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Tuesday, November 16, 2021

Many Americans Think the System Is Unsound

Monmouth University:

Three in ten Americans now believe the nation’s system is fundamentally unsound, according to the Monmouth (“Mon-muth”) University Poll. This number has increased from prior polls while one-third of the public continues to believe voter fraud determined the outcome of the 2020 election, a finding that has been consistent over the past year. A GOP-sponsored audit of Arizona election results did more to reinforce this belief than dispel it. The poll also finds that half of Americans support greater regulation of Facebook, with majority support among most groups – except for Republicans and independents who use the platform.

Fewer than half of all Americans believe that the American system of government is basically sound and needs either no changes (8%) or some improvement (35%). The combined 43% who feel the system is basically sound is nearly identical to 44% who said the same shortly after the U.S. Capitol riot in January. Polls over the prior three years had this number higher – between 50% and 55% basically sound. An older Opinion Research Corporation poll, from which this question was taken, showed faith in the system being sound at a significantly higher level in 1980 (62%).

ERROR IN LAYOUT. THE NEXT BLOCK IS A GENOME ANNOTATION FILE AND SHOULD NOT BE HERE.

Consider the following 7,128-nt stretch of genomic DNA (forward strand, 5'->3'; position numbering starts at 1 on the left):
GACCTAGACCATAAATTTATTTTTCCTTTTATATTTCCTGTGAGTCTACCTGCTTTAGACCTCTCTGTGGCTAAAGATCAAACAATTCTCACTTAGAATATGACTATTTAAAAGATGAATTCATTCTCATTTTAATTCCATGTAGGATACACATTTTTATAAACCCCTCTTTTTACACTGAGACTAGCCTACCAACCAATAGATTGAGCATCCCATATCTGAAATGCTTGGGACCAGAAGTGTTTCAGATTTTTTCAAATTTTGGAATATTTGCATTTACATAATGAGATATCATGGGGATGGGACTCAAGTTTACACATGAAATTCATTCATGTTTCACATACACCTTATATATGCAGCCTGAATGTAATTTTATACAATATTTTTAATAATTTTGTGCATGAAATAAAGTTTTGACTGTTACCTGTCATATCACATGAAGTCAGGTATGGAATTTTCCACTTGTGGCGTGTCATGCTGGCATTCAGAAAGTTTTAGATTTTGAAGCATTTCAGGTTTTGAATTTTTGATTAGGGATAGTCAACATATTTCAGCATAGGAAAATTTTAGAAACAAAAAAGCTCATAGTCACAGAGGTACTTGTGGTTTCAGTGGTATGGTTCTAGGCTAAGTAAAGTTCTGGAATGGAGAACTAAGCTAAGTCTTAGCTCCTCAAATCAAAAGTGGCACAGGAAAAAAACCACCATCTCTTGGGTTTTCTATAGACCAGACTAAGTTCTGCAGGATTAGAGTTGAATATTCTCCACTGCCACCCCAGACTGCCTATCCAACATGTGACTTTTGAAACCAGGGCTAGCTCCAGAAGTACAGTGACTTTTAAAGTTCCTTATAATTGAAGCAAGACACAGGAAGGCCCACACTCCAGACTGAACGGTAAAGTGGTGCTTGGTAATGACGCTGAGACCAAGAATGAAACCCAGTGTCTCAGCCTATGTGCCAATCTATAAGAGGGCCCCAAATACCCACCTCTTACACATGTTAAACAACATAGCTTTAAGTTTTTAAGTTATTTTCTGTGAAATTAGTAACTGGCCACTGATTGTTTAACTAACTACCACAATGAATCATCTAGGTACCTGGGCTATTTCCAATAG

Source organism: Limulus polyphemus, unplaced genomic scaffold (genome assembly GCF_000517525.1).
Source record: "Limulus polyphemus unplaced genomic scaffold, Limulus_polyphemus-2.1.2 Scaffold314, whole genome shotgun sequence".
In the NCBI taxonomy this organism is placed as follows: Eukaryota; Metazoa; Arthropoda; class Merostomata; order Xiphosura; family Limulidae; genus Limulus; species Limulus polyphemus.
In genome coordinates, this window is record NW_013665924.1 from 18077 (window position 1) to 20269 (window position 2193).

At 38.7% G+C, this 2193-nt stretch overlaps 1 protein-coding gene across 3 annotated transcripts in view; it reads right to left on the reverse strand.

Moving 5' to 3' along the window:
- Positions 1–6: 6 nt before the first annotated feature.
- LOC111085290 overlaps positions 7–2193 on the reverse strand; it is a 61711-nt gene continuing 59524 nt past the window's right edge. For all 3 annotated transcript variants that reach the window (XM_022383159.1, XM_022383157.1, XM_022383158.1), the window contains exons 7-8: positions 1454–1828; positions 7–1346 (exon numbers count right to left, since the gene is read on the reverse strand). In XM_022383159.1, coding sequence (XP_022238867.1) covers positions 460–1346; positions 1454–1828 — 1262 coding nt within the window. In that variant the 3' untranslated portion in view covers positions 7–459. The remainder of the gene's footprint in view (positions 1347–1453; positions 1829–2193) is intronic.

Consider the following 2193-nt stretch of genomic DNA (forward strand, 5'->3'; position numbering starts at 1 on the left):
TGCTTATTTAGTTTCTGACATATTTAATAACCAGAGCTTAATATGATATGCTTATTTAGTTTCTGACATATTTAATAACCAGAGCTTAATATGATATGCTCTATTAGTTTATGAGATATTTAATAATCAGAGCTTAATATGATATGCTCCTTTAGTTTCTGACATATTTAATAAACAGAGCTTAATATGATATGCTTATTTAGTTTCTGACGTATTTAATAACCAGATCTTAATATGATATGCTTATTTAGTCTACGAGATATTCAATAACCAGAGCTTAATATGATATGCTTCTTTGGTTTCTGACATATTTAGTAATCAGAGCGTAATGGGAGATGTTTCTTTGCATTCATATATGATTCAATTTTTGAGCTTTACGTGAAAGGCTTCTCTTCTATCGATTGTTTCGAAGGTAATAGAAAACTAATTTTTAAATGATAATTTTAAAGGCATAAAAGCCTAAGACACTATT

In the current poll, 26% say the system is not too sound and needs many improvements. This is down from 33% in January, but the shift in opinion has resulted in more rather than less negative views. Specifically, 30% feel that the American system is not sound at all and needs significant changes. This number stood at 22% in January 2021 and ranged between 21% and 24% in polls taken between 2017 and 2020. Four decades ago, only 10% of the country said the American system was not at all sound.

The increase of distrust in the American system appears to be linked to the persistence of ‘the big lie.’ The fact that this belief continues to get oxygen is having a serious, and potentially dangerous, impact on faith in our fundamental democratic processes,” said Patrick Murray, director of the independent Monmouth University Polling Institute.